Husband's third point claims that the trial court erred in determining that the comic book business was marital property to the extent of a $40,000.00 marital contribution. Husband finds fault with the court's determination of the value of the business; however, Husband has not claimed how he was prejudiced in the award of the $40,000.00 asset to Husband as marital property. Husband claimed the business had no value. Presumably, the court could have valued the business at zero and awarded it to Husband as either marital or nonmarital property. Husband has not claimed that the award as marital property created an inequitable distribution of marital assets. This is particularly important in light of the court's finding that Wife spent substantial parts of her free time contributing to the success of the business in addition to maintaining full-time employment and, subsequently, worked 60 hours per week of uncompensated time and yet still fulfilled her role as homemaker when she left her full-time employment.
The court noted that the parties referred to the business as “their” business and that Wife never received any additional salary or social security for her work in the business. It is interesting to note that the only tax returns admitted into evidence3 were the joint returns of the parties for the years 2007, 2008, and 2009,4 that Husband did not file tax returns for two years prior to the divorce hearing,5 and that there was no evidence provided to this Court which supports Husband's claim that it was his sole business. Husband has not argued the legal status of the business, whether it was a sole proprietorship, partnership, or some type of corporation. Although Husband claimed it was his unique knowledge of the comic book business that provided for the success of the business, it is not unusual in a partnership for partners to provide different skills. As the trial court noted, the business became far more successful after Wife quit her job and began working the business.
More importantly, the court found that Husband chose to present no evidence concerning the current inventory or sales of the business although Wife attempted to present evidence of the sales of the business through certain e-bay transactions. The court further found that it was the desire of the Husband not to present evidence of the value of the property, and that Wife was not in control of any further evidence to establish the value of the comic book business. It is disingenuous of Husband to now argue that his refusal to provide a value constitutes error on the part of the trial court to find a proper value. “ ‘A complainant should not be rewarded for presenting insufficient evidence of property values.’ “ Farley v. Farley, 51 S.W.3d 159, 165 (Mo.App. S.D.2001) (quoting Smith v. Smith, 682 S.W.2d 834, 836 (Mo.App. E.D.1984)).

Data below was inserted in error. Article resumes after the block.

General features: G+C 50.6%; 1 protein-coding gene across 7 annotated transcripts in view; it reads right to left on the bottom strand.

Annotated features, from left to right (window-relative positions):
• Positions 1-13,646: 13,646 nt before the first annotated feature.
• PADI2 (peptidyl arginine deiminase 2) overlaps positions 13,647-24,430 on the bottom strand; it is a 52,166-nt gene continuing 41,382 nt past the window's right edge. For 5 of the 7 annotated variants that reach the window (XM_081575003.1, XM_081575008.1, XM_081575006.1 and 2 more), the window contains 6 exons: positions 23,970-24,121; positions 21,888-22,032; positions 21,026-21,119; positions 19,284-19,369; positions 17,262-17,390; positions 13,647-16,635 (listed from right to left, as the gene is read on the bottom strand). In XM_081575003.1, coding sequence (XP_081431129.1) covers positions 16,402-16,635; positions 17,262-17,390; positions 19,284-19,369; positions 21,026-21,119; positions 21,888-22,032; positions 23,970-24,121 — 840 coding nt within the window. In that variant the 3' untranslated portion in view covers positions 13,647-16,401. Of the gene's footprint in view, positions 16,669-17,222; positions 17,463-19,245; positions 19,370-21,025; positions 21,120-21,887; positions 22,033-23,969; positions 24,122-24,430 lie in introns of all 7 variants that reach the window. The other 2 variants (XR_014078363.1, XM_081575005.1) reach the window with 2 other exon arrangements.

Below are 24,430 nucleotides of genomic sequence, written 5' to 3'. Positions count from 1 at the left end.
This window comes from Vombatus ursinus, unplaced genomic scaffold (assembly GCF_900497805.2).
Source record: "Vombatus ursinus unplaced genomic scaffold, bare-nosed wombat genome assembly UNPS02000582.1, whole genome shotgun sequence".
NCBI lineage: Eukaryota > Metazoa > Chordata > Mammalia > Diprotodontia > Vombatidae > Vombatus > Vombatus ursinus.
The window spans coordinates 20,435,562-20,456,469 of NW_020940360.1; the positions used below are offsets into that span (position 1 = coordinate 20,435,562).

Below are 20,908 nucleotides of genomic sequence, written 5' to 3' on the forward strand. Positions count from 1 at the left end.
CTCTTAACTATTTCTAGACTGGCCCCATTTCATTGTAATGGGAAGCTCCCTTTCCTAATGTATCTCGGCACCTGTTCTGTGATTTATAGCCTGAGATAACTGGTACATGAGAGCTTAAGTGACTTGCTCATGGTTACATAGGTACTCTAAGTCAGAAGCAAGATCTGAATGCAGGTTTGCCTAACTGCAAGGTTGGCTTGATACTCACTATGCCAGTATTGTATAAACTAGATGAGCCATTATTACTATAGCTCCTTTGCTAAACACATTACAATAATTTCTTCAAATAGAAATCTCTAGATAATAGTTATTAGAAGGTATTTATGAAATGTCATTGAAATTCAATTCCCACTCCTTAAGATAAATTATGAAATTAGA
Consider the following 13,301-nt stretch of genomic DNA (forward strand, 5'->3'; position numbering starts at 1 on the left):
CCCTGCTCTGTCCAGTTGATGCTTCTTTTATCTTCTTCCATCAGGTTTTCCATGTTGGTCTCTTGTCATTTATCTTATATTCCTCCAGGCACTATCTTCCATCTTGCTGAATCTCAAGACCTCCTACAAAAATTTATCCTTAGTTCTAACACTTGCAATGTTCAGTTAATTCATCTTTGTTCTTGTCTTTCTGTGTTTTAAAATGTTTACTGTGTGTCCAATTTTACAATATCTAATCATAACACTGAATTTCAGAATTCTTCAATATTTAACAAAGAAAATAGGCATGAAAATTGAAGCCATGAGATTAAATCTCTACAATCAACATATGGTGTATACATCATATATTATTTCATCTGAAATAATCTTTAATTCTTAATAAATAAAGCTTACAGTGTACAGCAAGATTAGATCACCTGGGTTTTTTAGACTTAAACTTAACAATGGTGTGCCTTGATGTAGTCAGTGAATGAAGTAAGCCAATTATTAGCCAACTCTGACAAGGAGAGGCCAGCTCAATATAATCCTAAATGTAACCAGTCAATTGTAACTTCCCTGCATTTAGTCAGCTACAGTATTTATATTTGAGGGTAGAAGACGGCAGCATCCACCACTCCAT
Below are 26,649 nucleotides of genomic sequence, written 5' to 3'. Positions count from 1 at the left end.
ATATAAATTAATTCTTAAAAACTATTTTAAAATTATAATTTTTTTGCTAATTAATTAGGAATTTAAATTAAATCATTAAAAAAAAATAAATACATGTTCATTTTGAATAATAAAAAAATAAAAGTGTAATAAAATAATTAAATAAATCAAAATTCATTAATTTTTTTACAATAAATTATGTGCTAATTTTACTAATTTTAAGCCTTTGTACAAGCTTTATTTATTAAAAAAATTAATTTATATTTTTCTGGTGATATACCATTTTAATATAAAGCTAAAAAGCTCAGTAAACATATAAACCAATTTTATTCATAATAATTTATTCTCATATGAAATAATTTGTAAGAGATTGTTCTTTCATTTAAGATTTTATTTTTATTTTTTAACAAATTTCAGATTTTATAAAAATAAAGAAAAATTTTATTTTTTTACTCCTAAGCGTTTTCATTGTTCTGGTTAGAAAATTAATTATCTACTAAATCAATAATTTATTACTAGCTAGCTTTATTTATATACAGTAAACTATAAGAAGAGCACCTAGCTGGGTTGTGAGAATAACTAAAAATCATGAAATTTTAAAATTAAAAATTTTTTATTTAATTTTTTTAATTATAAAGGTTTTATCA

We find no trial court error in the determination that the marital value of the comic book business was at least $40,000.00. Point III is denied.
The judgment is affirmed.
1. All references to statutes are to RSMo 2000, unless otherwise specified.
2. The trial court is free to believe or disbelieve all, part, or none of the testimony given by any witness. In re Marriage of Medlock, 990 S.W.2d 186, 187 (Mo.App. S.D.1999).
3. Husband's 2004 individual return was also admitted. Wife's attorney stated the 2004 tax return was relevant “[b]ecause [Husband] testified earlier about the period of time in which he was operating as a comic book salesperson. There is information contained in that record regarding that testimony ․ and I believe also it goes to the credibility of the witness.” We do not have the exhibit in the record on appeal. Husband acknowledged that he listed his employment as “software developer” and did not list any business profit from comic book sales.
4. Wife testified that she filed an individual tax return in 2009. Exhibit 12, admitted as the parties' joint 2009 tax return, contained a joint filing for an extension as well as Husband's best indication of what the correct figures would be for 2009. When asked about Exhibit 12, Husband testified, “[he] prepared the extension as well as the numbers. That file that you're looking at is a draft, and I haven't submitted it to the IRS yet.”
5. Husband testified that he applied for an extension for his 2009 taxes and was “waiting to see what happened” with the dissolution before filing his 2010 taxes.